(STAR) By Teddy Molina -  Pinakbet pizza, anyone?

The growing popularity of this food may just push Vigan to include the new concoction among its unique attractions to local and foreign visitors here.

In due time, pinakbet pizza, which a local restaurant started serving four months ago, may compete with Vigan’s longaniza in popularity, according to Ilocos Sur Gov. Deogracias Victor Savellano.

Savellano is at the forefront of efforts to lure local and foreign tourists to the province.

Vigan is being showcased as a tourism gateway, drawing visitors through the city’s ethnic cuisine and its famous centuries-old and unshakeable ancestral houses. The stone houses have earned for the city Unesco’s billing it a world heritage site.

The governor reported that visitors go to Vigan and other places in the province to indulge in local food varieties, among them bagnet, a chunk of deep-fried pork, meat and vegetable-filled pastry empanada, native sausage longaniza, sinanglao or hot soup with cuts of beef and sweetmeats, pipian (chicken in starchy soup made from ground glutinous rice mixture), and now, pinakbet pizza.

Like any ordinary pizza, pinakbet pizza includes all the usual flavors except that it is a vegetarian’s delight. Toppings include eggplant, squash, patani beans, okra, and stringbeans (sitao) — exactly the same as a pinakbet viand.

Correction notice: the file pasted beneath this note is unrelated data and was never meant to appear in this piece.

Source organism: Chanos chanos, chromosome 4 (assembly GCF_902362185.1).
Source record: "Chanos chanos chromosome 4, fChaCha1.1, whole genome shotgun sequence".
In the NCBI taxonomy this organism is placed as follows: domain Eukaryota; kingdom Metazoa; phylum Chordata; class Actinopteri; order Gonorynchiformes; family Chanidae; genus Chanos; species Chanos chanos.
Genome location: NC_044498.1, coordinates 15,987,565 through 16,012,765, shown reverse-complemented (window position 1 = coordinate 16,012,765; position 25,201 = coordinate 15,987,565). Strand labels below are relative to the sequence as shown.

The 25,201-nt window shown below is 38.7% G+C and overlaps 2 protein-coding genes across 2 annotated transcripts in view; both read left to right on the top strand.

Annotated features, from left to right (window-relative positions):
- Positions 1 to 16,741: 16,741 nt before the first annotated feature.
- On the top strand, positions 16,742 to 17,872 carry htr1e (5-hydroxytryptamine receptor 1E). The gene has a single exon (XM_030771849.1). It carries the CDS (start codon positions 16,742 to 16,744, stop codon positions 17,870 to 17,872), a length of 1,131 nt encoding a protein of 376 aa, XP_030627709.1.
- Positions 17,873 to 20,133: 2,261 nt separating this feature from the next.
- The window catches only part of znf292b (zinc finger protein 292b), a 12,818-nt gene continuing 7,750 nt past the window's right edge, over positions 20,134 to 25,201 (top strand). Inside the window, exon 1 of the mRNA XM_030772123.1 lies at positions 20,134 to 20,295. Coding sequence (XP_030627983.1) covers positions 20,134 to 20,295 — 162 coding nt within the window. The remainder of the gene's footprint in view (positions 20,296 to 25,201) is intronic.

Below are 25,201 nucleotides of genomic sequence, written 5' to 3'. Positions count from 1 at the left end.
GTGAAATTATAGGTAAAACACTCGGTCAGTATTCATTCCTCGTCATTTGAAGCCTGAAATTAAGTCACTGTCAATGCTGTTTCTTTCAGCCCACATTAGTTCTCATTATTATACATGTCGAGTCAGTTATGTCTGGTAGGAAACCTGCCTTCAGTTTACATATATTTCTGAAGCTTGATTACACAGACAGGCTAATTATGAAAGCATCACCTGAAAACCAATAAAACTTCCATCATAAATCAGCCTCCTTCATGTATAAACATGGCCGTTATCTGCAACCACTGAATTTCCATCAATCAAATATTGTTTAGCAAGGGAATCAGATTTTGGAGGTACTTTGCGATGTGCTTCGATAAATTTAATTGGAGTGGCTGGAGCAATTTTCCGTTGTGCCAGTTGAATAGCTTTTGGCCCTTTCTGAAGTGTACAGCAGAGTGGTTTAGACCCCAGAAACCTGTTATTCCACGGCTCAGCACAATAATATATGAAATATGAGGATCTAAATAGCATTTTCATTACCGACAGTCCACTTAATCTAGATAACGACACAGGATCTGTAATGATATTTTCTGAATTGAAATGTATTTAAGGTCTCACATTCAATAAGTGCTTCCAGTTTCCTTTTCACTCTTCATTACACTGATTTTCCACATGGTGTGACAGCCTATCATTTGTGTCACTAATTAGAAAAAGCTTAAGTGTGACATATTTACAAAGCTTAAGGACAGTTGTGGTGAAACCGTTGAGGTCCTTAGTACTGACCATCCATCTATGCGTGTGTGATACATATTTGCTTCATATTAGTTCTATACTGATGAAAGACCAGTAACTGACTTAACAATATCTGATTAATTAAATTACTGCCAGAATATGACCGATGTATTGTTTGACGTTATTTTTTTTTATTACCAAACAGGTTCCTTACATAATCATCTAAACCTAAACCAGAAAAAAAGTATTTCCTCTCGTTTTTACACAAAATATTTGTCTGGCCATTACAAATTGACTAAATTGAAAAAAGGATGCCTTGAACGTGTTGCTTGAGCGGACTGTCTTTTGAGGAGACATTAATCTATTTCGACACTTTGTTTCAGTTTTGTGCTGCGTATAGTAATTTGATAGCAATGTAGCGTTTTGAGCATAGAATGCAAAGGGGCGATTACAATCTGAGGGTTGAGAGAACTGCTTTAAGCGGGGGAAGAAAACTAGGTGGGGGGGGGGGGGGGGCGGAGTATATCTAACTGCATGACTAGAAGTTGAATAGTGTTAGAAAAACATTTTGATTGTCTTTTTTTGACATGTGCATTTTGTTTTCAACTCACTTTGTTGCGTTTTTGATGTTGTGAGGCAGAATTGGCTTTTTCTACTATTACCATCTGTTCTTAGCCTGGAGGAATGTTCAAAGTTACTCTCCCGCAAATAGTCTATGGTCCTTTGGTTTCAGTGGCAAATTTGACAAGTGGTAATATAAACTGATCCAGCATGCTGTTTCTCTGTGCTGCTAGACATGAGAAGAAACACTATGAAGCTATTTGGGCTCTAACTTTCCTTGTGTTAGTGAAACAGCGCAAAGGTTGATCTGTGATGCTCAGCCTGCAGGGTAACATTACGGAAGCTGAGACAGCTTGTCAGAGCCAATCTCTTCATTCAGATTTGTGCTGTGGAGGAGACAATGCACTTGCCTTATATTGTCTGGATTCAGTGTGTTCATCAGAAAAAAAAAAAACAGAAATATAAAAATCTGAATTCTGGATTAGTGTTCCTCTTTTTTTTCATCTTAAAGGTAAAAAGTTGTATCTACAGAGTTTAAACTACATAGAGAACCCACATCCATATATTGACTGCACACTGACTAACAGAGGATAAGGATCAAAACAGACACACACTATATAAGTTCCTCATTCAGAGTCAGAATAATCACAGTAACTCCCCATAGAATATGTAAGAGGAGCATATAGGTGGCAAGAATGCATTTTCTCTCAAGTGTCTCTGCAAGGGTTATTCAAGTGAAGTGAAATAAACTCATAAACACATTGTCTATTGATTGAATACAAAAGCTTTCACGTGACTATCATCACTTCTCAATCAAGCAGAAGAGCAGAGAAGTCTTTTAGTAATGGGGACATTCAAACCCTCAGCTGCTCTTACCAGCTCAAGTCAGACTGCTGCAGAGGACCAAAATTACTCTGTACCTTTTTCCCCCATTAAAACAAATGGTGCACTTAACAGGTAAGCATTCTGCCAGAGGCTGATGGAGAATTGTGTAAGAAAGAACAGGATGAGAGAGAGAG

The pizza, however, has no pork ingredient according to Noel Indoy, a Cafe Leona cook. He adds pork cubes to the vegetables to enhance the taste.

The pizza is 12 inches in diameter and is sold at P250.

Preparation includes cooking the vegetables by dousing it with bagoong (shrimp paste) in a pot. It will take 10 minutes to fashion out the pizza and have it served hot and tasty.

Indoy said it is popular to tourists. He said he cooks 50-60 pizzas a day, about a fourth of which are pinakbet pizzas.

He said pinakbet, as a viand, has been a much-patronized item in the restaurant and so Cafe Leona management, headed by former Vigan city councilor Germy Singson-Goulart, thought of having it too in pizza form.

Goulart said it was her American husband Ralph who thought of the native lines of pizzas that Cafe Leona started offering since 2007.

“It’s funny because Ralph does not know how to cook. But he is fastidious and goes after nice and good quality foods,” Germy said of her husband.

Ralph reportedly watches food channels on cable-TV and spends time surfing the Internet for research on food preparations.

She said that most of her pizza’s ingredients, except for the native pizzas, come from Italy which she buys in Manila. These are the flour dough, cheese, and tomato sauce.

Other native pizzas the restaurant makes are the longaniza pizza, which sells at P260 and the Bagnet KBL pizza.

Inside Cafe Leona yesterday, this writer chanced upon a scion of the rich Soriano family in Manila, Switzerland-based Carlos Soriano, and his friends who were taking Bagnet KBL pizza for lunch.

Soriano, who works as chef of Posthouse in St. Moriz, Switzerland, expressed his compliments. “It has unexpected combinations, very good, nice and crispy. The dough is good, the bagoong is like anchovies. It’s better than Italian pizzas,” he said.

Asked about the pinakbet pizza, he said he hadn’t tried it yet but that it would very likely be good, too.

Bagnet KBL consists of bagnet and tomatoes, bagoong, and onion.

“Naimas kano (it is good), unique,” Indoy said, quoting his customers.

Ironically, the pinakbet pizza is patronized more by visitors than Ilocanos who are known as pinakbet lovers.

Chief News Editor: Sol Jose Vanzi

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